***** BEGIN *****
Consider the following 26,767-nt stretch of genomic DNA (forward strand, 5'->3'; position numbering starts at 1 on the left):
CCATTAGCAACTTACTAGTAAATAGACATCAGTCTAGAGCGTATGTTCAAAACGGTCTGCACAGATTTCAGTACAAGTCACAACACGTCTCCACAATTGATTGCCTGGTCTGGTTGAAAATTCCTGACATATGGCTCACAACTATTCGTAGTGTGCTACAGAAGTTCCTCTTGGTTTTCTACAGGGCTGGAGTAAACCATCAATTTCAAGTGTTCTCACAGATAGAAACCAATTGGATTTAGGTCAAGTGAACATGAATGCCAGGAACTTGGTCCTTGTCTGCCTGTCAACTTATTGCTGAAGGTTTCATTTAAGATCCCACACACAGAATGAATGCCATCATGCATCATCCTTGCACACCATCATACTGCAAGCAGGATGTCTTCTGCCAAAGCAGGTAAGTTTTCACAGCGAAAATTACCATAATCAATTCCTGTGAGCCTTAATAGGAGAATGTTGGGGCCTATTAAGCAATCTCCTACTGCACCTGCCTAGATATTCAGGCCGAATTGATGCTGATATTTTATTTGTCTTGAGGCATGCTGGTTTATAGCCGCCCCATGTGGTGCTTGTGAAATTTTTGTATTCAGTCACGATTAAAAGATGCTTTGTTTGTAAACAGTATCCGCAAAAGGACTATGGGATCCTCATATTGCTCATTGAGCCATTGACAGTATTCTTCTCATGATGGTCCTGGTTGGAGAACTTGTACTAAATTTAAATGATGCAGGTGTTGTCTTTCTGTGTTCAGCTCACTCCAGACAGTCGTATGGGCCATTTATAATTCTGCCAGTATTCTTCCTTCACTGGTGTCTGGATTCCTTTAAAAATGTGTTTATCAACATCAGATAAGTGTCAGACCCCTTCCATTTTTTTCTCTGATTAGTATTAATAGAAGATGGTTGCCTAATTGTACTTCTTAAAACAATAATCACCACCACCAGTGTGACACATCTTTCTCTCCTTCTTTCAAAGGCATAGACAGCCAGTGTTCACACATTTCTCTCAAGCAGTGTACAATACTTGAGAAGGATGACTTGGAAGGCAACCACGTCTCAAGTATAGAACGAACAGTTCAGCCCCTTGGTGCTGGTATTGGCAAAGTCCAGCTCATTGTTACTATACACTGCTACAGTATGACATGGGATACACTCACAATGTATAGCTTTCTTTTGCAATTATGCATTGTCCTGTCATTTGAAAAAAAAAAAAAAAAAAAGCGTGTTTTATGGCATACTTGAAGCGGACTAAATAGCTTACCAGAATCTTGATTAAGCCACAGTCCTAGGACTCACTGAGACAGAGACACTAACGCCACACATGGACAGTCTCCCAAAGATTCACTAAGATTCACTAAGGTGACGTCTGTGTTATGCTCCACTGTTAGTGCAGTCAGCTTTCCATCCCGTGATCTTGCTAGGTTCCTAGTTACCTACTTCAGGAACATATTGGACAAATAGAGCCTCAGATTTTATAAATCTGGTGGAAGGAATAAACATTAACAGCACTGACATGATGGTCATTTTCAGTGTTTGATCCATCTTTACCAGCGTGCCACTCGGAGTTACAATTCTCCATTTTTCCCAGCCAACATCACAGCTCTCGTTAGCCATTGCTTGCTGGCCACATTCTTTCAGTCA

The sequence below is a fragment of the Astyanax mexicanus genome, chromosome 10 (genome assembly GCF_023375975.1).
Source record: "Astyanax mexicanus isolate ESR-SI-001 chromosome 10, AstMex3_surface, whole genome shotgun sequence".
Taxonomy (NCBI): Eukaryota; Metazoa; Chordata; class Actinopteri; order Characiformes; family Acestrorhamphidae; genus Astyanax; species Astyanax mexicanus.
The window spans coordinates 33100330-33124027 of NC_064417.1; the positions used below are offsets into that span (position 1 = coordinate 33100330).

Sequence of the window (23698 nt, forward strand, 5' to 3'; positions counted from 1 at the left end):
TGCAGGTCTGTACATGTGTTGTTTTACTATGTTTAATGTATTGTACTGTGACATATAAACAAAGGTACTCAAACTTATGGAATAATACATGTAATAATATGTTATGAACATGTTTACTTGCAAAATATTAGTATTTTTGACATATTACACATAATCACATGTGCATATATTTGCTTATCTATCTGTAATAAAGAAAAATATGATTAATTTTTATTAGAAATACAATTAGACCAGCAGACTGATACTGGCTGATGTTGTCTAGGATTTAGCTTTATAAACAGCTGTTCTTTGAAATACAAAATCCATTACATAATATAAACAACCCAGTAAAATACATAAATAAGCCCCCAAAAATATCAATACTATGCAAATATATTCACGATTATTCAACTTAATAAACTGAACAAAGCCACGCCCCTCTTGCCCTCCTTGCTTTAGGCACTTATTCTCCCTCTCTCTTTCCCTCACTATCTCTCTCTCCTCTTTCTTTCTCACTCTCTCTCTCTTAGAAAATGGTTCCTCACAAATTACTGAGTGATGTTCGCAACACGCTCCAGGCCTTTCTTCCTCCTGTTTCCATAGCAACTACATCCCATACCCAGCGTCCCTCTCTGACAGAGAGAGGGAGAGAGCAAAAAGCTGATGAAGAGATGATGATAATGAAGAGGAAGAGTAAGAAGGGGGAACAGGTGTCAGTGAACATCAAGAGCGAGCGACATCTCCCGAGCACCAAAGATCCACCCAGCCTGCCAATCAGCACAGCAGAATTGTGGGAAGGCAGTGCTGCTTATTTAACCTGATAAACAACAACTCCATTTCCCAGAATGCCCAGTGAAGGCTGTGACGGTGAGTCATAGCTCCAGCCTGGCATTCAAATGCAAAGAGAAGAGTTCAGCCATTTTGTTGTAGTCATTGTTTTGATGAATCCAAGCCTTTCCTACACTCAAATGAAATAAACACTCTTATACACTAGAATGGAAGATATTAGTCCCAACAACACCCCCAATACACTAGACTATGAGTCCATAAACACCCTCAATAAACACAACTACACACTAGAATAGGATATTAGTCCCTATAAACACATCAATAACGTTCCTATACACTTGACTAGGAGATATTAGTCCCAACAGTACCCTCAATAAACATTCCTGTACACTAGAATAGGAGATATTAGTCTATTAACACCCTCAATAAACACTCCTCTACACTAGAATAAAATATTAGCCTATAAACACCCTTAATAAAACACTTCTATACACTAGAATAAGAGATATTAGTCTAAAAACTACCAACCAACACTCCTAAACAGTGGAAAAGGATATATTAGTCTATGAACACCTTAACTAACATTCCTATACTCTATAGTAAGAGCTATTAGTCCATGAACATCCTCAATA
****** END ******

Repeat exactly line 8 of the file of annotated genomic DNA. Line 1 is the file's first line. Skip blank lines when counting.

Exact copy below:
TGCAGGTCTGTACATGTGTTGTTTTACTATGTTTAATGTATTGTACTGTGACATATAAACAAAGGTACTCAAACTTATGGAATAATACATGTAATAATATGTTATGAACATGTTTACTTGCAAAATATTAGTATTTTTGACATATTACACATAATCACATGTGCATATATTTGCTTATCTATCTGTAATAAAGAAAAATATGATTAATTTTTATTAGAAATACAATTAGACCAGCAGACTGATACTGGCTGATGTTGTCTAGGATTTAGCTTTATAAACAGCTGTTCTTTGAAATACAAAATCCATTACATAATATAAACAACCCAGTAAAATACATAAATAAGCCCCCAAAAATATCAATACTATGCAAATATATTCACGATTATTCAACTTAATAAACTGAACAAAGCCACGCCCCTCTTGCCCTCCTTGCTTTAGGCACTTATTCTCCCTCTCTCTTTCCCTCACTATCTCTCTCTCCTCTTTCTTTCTCACTCTCTCTCTCTTAGAAAATGGTTCCTCACAAATTACTGAGTGATGTTCGCAACACGCTCCAGGCCTTTCTTCCTCCTGTTTCCATAGCAACTACATCCCATACCCAGCGTCCCTCTCTGACAGAGAGAGGGAGAGAGCAAAAAGCTGATGAAGAGATGATGATAATGAAGAGGAAGAGTAAGAAGGGGGAACAGGTGTCAGTGAACATCAAGAGCGAGCGACATCTCCCGAGCACCAAAGATCCACCCAGCCTGCCAATCAGCACAGCAGAATTGTGGGAAGGCAGTGCTGCTTATTTAACCTGATAAACAACAACTCCATTTCCCAGAATGCCCAGTGAAGGCTGTGACGGTGAGTCATAGCTCCAGCCTGGCATTCAAATGCAAAGAGAAGAGTTCAGCCATTTTGTTGTAGTCATTGTTTTGATGAATCCAAGCCTTTCCTACACTCAAATGAAATAAACACTCTTATACACTAGAATGGAAGATATTAGTCCCAACAACACCCCCAATACACTAGACTATGAGTCCATAAACACCCTCAATAAACACAACTACACACTAGAATAGGATATTAGTCCCTATAAACACATCAATAACGTTCCTATACACTTGACTAGGAGATATTAGTCCCAACAGTACCCTCAATAAACATTCCTGTACACTAGAATAGGAGATATTAGTCTATTAACACCCTCAATAAACACTCCTCTACACTAGAATAAAATATTAGCCTATAAACACCCTTAATAAAACACTTCTATACACTAGAATAAGAGATATTAGTCTAAAAACTACCAACCAACACTCCTAAACAGTGGAAAAGGATATATTAGTCTATGAACACCTTAACTAACATTCCTATACTCTATAGTAAGAGCTATTAGTCCATGAACATCCTCAATA